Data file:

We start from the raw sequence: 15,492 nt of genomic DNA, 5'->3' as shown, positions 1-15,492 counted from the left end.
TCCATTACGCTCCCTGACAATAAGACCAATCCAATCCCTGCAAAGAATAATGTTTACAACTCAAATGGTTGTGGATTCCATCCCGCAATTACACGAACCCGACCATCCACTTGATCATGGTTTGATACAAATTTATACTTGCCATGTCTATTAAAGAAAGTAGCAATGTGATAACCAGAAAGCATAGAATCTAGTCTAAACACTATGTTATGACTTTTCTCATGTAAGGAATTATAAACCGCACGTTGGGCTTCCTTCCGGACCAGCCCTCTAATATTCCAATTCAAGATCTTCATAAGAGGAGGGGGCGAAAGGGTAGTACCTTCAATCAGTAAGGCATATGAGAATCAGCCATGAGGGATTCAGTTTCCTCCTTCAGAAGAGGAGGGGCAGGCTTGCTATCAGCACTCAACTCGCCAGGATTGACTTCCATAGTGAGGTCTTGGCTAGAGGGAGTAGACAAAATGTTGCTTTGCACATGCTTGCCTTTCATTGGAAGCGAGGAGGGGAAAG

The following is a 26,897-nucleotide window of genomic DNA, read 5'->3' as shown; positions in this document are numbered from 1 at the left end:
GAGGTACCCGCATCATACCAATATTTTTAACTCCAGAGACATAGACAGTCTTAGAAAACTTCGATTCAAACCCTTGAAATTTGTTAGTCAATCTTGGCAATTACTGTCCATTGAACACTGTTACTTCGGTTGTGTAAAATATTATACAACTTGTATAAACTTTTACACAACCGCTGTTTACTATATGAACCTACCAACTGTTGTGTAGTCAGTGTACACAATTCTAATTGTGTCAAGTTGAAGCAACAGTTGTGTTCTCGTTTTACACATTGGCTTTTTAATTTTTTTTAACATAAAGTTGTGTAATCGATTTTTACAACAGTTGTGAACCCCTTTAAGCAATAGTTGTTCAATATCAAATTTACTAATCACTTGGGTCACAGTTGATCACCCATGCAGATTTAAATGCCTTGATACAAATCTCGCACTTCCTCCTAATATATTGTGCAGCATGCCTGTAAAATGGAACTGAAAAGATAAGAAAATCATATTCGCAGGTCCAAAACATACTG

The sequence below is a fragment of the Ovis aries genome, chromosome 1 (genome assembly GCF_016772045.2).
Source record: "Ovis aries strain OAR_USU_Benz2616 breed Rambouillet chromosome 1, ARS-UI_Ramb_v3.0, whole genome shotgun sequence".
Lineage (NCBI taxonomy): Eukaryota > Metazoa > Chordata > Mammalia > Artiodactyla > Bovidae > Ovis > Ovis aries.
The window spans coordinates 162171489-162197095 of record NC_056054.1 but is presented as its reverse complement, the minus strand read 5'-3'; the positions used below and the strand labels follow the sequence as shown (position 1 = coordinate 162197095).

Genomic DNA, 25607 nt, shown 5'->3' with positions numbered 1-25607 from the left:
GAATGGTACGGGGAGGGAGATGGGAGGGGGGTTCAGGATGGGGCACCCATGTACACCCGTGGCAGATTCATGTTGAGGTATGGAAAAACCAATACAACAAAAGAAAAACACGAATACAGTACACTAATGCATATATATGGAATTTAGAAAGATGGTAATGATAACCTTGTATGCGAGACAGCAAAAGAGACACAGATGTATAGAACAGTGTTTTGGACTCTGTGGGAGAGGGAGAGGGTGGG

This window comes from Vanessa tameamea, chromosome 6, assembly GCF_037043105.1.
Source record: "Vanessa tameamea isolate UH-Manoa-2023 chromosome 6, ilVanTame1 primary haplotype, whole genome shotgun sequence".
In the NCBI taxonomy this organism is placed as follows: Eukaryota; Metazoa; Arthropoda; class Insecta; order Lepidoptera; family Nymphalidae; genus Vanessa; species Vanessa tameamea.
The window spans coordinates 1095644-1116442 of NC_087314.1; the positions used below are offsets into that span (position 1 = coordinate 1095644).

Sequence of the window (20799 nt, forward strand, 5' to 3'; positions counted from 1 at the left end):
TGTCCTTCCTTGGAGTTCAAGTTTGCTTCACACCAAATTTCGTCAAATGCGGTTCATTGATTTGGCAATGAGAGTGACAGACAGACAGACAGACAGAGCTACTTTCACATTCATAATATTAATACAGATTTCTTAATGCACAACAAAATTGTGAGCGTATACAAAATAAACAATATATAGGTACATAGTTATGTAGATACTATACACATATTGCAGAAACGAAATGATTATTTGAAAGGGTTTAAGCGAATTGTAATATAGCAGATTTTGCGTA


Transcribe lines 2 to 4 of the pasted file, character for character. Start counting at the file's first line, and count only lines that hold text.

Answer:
TCCATTACGCTCCCTGACAATAAGACCAATCCAATCCCTGCAAAGAATAATGTTTACAACTCAAATGGTTGTGGATTCCATCCCGCAATTACACGAACCCGACCATCCACTTGATCATGGTTTGATACAAATTTATACTTGCCATGTCTATTAAAGAAAGTAGCAATGTGATAACCAGAAAGCATAGAATCTAGTCTAAACACTATGTTATGACTTTTCTCATGTAAGGAATTATAAACCGCACGTTGGGCTTCCTTCCGGACCAGCCCTCTAATATTCCAATTCAAGATCTTCATAAGAGGAGGGGGCGAAAGGGTAGTACCTTCAATCAGTAAGGCATATGAGAATCAGCCATGAGGGATTCAGTTTCCTCCTTCAGAAGAGGAGGGGCAGGCTTGCTATCAGCACTCAACTCGCCAGGATTGACTTCCATAGTGAGGTCTTGGCTAGAGGGAGTAGACAAAATGTTGCTTTGCACATGCTTGCCTTTCATTGGAAGCGAGGAGGGGAAAG

The following is a 26,897-nucleotide window of genomic DNA, read 5'->3' as shown; positions in this document are numbered from 1 at the left end:
GAGGTACCCGCATCATACCAATATTTTTAACTCCAGAGACATAGACAGTCTTAGAAAACTTCGATTCAAACCCTTGAAATTTGTTAGTCAATCTTGGCAATTACTGTCCATTGAACACTGTTACTTCGGTTGTGTAAAATATTATACAACTTGTATAAACTTTTACACAACCGCTGTTTACTATATGAACCTACCAACTGTTGTGTAGTCAGTGTACACAATTCTAATTGTGTCAAGTTGAAGCAACAGTTGTGTTCTCGTTTTACACATTGGCTTTTTAATTTTTTTTAACATAAAGTTGTGTAATCGATTTTTACAACAGTTGTGAACCCCTTTAAGCAATAGTTGTTCAATATCAAATTTACTAATCACTTGGGTCACAGTTGATCACCCATGCAGATTTAAATGCCTTGATACAAATCTCGCACTTCCTCCTAATATATTGTGCAGCATGCCTGTAAAATGGAACTGAAAAGATAAGAAAATCATATTCGCAGGTCCAAAACATACTG